Mohamed also did a wonderful job helping us navigate the nuances of everyday life as a tourist in Egypt. I'll give you examples as I go along with the journey as it unfolded. Hint: You need to be aware about the public toilets, helpful staffers at the sites and what it means to accept a shop owner's business card.
The Historic Sites. The Viking Cruises itinerary starts when you arrive in Cairo for three days of activities. We arrived late on a Friday and went straight to our hotel on a shuttle bus (this is when we first met Mohamed) to check in for the weekend. The next morning, we were off and running with our Egypt exploration, and we hit the big icons of Cairo right away.
Our hotel was the Sofitel El Gezirah located right on the Nile River, which was awesome. We couldn't believe we were in Egypt and about to start this incredible journey. Cairo is a modern and busy city, with 20 million of the nation's 90 million people packed into the urban centers. We saw Hardee's, Papa John's, TGI Friday's, KFC and Pizza Hut and many other brands you would see around the U.S.
The important archaeological site of Saqqara, home of the famous Step Pyramid, was our first stop. We had arrived to the Sahara! This is one of the most extensive dig sites in the country and is the burial location for Memphis, the capital of Ancient Egypt. The Step Pyramid, which you can't get close to because of extensive scaffolding and ongoing restoration work, is the oldest pyramid of the 123 in Egypt.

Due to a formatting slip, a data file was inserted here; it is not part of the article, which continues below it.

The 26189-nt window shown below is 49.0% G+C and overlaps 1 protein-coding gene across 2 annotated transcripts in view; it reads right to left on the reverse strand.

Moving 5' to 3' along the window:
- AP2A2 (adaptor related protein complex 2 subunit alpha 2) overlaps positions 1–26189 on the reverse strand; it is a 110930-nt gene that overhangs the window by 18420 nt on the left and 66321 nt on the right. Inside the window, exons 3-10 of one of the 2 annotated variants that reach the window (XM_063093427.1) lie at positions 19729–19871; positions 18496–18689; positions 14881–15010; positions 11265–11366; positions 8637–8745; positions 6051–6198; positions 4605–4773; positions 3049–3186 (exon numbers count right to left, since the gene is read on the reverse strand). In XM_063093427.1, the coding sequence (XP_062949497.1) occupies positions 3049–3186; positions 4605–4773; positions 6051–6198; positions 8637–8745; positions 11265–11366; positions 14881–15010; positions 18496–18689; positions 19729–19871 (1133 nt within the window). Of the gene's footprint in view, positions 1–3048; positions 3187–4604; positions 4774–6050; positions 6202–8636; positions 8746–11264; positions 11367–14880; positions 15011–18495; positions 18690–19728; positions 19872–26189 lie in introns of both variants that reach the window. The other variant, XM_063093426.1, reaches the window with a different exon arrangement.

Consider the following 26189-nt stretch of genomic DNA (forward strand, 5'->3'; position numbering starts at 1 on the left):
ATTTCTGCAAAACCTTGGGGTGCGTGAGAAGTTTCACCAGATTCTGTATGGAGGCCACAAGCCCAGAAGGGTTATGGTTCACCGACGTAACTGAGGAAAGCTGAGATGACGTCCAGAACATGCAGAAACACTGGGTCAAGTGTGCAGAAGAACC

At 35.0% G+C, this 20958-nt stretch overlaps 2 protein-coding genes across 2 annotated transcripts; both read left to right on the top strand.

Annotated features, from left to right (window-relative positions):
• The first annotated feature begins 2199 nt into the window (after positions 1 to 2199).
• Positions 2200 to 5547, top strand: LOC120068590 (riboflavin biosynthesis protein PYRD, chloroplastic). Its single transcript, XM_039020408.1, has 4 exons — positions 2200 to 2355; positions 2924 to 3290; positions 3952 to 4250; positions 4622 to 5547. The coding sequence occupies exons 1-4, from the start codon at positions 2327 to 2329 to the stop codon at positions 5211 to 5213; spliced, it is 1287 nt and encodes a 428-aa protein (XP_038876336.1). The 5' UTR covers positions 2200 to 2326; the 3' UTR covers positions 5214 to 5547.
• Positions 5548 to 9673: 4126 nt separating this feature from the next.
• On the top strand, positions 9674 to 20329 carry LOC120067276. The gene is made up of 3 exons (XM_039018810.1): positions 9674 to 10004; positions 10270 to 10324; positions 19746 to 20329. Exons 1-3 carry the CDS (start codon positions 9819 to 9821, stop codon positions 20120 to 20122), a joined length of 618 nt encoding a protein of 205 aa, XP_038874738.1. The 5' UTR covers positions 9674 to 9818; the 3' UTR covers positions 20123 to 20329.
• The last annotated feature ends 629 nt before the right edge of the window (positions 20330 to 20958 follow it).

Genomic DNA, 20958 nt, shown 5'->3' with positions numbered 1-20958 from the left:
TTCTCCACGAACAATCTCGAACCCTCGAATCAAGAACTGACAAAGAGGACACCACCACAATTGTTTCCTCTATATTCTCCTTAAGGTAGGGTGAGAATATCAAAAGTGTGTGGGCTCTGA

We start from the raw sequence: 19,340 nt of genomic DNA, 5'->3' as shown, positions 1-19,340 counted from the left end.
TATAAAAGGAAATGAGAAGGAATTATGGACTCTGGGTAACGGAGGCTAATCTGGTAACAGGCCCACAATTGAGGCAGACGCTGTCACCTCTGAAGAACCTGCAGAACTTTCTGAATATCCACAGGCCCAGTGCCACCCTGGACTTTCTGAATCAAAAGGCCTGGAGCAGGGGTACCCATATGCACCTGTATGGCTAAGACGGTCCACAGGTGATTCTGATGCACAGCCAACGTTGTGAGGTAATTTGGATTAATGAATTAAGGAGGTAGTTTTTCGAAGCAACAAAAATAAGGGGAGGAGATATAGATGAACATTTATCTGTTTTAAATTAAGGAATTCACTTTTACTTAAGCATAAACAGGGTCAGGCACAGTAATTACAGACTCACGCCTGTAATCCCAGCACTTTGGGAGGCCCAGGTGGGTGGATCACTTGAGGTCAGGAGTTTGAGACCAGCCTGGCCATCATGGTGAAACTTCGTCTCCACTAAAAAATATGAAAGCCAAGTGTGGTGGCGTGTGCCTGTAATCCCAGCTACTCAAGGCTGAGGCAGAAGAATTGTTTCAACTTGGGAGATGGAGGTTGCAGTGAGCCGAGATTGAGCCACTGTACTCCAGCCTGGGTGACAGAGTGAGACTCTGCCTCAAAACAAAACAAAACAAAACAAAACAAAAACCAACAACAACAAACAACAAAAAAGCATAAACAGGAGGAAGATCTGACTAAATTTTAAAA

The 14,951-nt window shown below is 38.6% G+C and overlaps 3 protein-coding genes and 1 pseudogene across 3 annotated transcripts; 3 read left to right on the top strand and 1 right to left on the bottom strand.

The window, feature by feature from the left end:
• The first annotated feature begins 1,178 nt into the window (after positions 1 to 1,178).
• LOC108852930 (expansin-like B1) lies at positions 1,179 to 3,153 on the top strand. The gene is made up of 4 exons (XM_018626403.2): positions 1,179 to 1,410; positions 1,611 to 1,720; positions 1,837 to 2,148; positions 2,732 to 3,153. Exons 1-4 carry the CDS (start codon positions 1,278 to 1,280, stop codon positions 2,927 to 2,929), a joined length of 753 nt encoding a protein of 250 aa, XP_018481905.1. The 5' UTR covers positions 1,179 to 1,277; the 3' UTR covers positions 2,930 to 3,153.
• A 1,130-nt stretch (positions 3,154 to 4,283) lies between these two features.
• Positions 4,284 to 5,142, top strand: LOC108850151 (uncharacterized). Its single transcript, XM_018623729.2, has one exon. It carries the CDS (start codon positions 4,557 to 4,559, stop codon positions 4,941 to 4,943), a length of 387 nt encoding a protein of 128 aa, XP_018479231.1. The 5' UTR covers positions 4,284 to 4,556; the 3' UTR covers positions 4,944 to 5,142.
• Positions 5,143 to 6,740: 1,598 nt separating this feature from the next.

Ready for a video break? See our trip here . . .
At the Great Pyramid, you can pay an extra fee to take a walk up the long passageway to the tomb high up into the center of the legendary structure.
Also, when you go to the restrooms in Egypt, you'll either see an attendant, or one might follow you in. Attendants might hand you some toilet paper or a paper towel after you wash your hands or do nothing at all. Regardless, a tip of one Egyptian pound (the equivalent of about 10 cents) is expected. Mohamed also made this clear and handed out a stack of five of these hard-to-acquire coins to each Viking guest on the first day of the program.